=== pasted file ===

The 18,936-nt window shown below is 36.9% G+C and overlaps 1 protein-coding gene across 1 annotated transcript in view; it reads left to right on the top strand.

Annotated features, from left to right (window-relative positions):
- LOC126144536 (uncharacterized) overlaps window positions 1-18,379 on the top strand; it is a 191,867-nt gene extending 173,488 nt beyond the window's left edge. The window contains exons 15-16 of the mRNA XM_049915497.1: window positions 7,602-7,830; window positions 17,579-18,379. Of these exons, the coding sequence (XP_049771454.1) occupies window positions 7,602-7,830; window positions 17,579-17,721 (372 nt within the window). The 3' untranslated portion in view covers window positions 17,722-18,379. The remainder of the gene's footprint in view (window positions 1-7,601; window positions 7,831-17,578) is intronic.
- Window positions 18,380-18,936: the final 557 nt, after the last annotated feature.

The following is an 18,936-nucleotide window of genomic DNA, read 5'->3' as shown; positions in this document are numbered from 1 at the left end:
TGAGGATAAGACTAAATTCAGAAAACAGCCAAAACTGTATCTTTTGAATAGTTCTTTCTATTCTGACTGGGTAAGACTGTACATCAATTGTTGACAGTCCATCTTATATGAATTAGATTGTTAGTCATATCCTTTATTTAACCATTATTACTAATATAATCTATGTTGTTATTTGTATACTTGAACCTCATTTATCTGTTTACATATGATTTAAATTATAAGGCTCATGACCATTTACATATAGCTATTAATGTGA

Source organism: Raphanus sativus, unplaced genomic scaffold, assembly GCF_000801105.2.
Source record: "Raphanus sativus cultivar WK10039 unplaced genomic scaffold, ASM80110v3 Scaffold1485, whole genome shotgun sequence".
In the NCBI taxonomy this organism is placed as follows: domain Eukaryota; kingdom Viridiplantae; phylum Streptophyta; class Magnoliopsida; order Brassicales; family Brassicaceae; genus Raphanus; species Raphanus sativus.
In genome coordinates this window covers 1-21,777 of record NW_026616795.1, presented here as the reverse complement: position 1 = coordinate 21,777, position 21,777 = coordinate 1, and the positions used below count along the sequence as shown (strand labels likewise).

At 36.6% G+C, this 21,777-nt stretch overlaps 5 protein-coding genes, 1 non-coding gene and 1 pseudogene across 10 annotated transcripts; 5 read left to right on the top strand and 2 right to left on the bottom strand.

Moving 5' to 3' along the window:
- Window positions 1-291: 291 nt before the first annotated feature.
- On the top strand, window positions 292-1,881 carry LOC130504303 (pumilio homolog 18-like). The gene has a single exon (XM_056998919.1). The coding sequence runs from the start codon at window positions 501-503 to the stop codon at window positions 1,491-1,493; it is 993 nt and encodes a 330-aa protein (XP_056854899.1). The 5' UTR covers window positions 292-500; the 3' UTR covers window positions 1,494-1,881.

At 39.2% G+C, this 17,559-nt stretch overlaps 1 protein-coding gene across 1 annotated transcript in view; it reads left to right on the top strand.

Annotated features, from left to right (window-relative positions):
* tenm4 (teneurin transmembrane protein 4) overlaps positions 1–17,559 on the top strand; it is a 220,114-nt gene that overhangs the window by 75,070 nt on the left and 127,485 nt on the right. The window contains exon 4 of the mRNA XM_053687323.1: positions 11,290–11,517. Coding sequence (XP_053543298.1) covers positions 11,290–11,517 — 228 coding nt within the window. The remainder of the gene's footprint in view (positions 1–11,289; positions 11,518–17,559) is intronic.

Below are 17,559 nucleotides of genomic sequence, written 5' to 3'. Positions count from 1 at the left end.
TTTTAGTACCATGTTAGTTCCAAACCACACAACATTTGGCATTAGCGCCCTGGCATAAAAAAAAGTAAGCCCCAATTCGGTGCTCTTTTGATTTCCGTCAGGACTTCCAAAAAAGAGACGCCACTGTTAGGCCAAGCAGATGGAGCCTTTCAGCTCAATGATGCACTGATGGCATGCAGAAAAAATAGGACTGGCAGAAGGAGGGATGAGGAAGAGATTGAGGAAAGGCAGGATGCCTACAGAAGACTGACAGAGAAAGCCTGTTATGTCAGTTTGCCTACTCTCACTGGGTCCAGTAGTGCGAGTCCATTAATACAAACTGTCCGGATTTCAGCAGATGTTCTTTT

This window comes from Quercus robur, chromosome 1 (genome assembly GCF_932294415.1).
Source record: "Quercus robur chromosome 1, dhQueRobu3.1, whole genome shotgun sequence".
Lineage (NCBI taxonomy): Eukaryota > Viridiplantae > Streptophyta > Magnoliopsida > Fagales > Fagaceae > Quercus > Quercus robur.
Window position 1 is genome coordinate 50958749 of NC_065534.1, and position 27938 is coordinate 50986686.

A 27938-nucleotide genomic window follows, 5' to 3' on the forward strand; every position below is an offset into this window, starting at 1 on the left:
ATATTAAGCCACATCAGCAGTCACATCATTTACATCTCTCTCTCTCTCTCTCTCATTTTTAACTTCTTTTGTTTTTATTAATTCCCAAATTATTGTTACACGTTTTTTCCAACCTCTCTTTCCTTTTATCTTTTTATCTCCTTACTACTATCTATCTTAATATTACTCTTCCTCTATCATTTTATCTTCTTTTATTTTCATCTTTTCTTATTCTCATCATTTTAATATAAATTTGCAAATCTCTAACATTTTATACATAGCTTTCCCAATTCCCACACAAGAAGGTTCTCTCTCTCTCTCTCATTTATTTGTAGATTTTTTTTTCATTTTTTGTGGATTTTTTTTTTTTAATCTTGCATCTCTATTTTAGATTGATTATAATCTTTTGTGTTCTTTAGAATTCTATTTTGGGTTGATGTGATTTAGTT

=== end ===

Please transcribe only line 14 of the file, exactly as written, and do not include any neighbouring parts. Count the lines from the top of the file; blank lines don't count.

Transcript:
- On the top strand, window positions 292-1,881 carry LOC130504303 (pumilio homolog 18-like). The gene has a single exon (XM_056998919.1). The coding sequence runs from the start codon at window positions 501-503 to the stop codon at window positions 1,491-1,493; it is 993 nt and encodes a 330-aa protein (XP_056854899.1). The 5' UTR covers window positions 292-500; the 3' UTR covers window positions 1,494-1,881.